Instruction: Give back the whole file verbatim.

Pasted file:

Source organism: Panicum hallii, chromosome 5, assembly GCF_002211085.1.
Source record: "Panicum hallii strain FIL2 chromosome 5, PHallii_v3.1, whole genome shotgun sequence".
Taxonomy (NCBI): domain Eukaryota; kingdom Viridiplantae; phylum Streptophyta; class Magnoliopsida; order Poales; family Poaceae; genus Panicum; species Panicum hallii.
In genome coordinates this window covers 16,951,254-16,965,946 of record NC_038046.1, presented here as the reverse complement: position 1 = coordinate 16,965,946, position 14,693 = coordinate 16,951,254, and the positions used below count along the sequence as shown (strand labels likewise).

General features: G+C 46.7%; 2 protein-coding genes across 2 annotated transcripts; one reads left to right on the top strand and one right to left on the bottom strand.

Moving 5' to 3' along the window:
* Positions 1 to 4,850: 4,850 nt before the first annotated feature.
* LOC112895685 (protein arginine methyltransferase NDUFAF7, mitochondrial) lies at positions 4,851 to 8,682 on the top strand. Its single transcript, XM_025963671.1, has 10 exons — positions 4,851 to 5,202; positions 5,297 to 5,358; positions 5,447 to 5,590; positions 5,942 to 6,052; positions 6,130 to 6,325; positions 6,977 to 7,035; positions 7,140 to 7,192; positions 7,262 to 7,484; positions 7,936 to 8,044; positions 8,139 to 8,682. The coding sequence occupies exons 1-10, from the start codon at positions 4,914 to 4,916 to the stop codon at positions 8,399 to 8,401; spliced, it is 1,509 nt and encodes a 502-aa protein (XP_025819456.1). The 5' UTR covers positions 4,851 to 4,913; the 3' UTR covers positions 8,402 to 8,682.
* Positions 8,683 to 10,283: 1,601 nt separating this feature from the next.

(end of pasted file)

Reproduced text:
Source organism: Panicum hallii, chromosome 5, assembly GCF_002211085.1.
Source record: "Panicum hallii strain FIL2 chromosome 5, PHallii_v3.1, whole genome shotgun sequence".
Taxonomy (NCBI): domain Eukaryota; kingdom Viridiplantae; phylum Streptophyta; class Magnoliopsida; order Poales; family Poaceae; genus Panicum; species Panicum hallii.
In genome coordinates this window covers 16,951,254-16,965,946 of record NC_038046.1, presented here as the reverse complement: position 1 = coordinate 16,965,946, position 14,693 = coordinate 16,951,254, and the positions used below count along the sequence as shown (strand labels likewise).

General features: G+C 46.7%; 2 protein-coding genes across 2 annotated transcripts; one reads left to right on the top strand and one right to left on the bottom strand.

Moving 5' to 3' along the window:
* Positions 1 to 4,850: 4,850 nt before the first annotated feature.
* LOC112895685 (protein arginine methyltransferase NDUFAF7, mitochondrial) lies at positions 4,851 to 8,682 on the top strand. Its single transcript, XM_025963671.1, has 10 exons — positions 4,851 to 5,202; positions 5,297 to 5,358; positions 5,447 to 5,590; positions 5,942 to 6,052; positions 6,130 to 6,325; positions 6,977 to 7,035; positions 7,140 to 7,192; positions 7,262 to 7,484; positions 7,936 to 8,044; positions 8,139 to 8,682. The coding sequence occupies exons 1-10, from the start codon at positions 4,914 to 4,916 to the stop codon at positions 8,399 to 8,401; spliced, it is 1,509 nt and encodes a 502-aa protein (XP_025819456.1). The 5' UTR covers positions 4,851 to 4,913; the 3' UTR covers positions 8,402 to 8,682.
* Positions 8,683 to 10,283: 1,601 nt separating this feature from the next.